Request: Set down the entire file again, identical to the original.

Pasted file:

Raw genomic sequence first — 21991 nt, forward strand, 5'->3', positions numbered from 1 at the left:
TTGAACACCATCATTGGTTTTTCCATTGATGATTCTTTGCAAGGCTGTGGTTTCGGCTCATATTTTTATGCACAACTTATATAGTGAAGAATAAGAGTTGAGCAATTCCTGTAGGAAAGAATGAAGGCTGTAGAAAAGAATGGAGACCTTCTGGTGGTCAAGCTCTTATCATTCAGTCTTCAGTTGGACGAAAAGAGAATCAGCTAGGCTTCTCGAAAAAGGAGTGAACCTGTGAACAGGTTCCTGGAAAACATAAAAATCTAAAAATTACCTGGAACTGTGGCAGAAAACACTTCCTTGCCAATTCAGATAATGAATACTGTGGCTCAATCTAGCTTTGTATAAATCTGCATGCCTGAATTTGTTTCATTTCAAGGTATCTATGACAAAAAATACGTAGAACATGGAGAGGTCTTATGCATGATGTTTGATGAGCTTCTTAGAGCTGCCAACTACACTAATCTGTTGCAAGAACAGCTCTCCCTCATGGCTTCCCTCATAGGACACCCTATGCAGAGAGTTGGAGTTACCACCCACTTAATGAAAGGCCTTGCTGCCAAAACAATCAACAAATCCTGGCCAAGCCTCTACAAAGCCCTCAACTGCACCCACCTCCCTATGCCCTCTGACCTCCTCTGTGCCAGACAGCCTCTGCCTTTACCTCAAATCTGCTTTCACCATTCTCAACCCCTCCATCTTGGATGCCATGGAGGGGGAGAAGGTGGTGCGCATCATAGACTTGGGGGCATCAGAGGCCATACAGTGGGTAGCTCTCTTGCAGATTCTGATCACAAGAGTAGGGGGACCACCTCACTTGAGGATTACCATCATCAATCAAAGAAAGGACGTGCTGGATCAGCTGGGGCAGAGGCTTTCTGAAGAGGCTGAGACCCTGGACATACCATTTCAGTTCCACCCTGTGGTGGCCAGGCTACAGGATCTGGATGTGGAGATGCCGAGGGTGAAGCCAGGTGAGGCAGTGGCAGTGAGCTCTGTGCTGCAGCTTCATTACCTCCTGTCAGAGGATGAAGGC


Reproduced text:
Raw genomic sequence first — 21991 nt, forward strand, 5'->3', positions numbered from 1 at the left:
TTGAACACCATCATTGGTTTTTCCATTGATGATTCTTTGCAAGGCTGTGGTTTCGGCTCATATTTTTATGCACAACTTATATAGTGAAGAATAAGAGTTGAGCAATTCCTGTAGGAAAGAATGAAGGCTGTAGAAAAGAATGGAGACCTTCTGGTGGTCAAGCTCTTATCATTCAGTCTTCAGTTGGACGAAAAGAGAATCAGCTAGGCTTCTCGAAAAAGGAGTGAACCTGTGAACAGGTTCCTGGAAAACATAAAAATCTAAAAATTACCTGGAACTGTGGCAGAAAACACTTCCTTGCCAATTCAGATAATGAATACTGTGGCTCAATCTAGCTTTGTATAAATCTGCATGCCTGAATTTGTTTCATTTCAAGGTATCTATGACAAAAAATACGTAGAACATGGAGAGGTCTTATGCATGATGTTTGATGAGCTTCTTAGAGCTGCCAACTACACTAATCTGTTGCAAGAACAGCTCTCCCTCATGGCTTCCCTCATAGGACACCCTATGCAGAGAGTTGGAGTTACCACCCACTTAATGAAAGGCCTTGCTGCCAAAACAATCAACAAATCCTGGCCAAGCCTCTACAAAGCCCTCAACTGCACCCACCTCCCTATGCCCTCTGACCTCCTCTGTGCCAGACAGCCTCTGCCTTTACCTCAAATCTGCTTTCACCATTCTCAACCCCTCCATCTTGGATGCCATGGAGGGGGAGAAGGTGGTGCGCATCATAGACTTGGGGGCATCAGAGGCCATACAGTGGGTAGCTCTCTTGCAGATTCTGATCACAAGAGTAGGGGGACCACCTCACTTGAGGATTACCATCATCAATCAAAGAAAGGACGTGCTGGATCAGCTGGGGCAGAGGCTTTCTGAAGAGGCTGAGACCCTGGACATACCATTTCAGTTCCACCCTGTGGTGGCCAGGCTACAGGATCTGGATGTGGAGATGCCGAGGGTGAAGCCAGGTGAGGCAGTGGCAGTGAGCTCTGTGCTGCAGCTTCATTACCTCCTGTCAGAGGATGAAGGC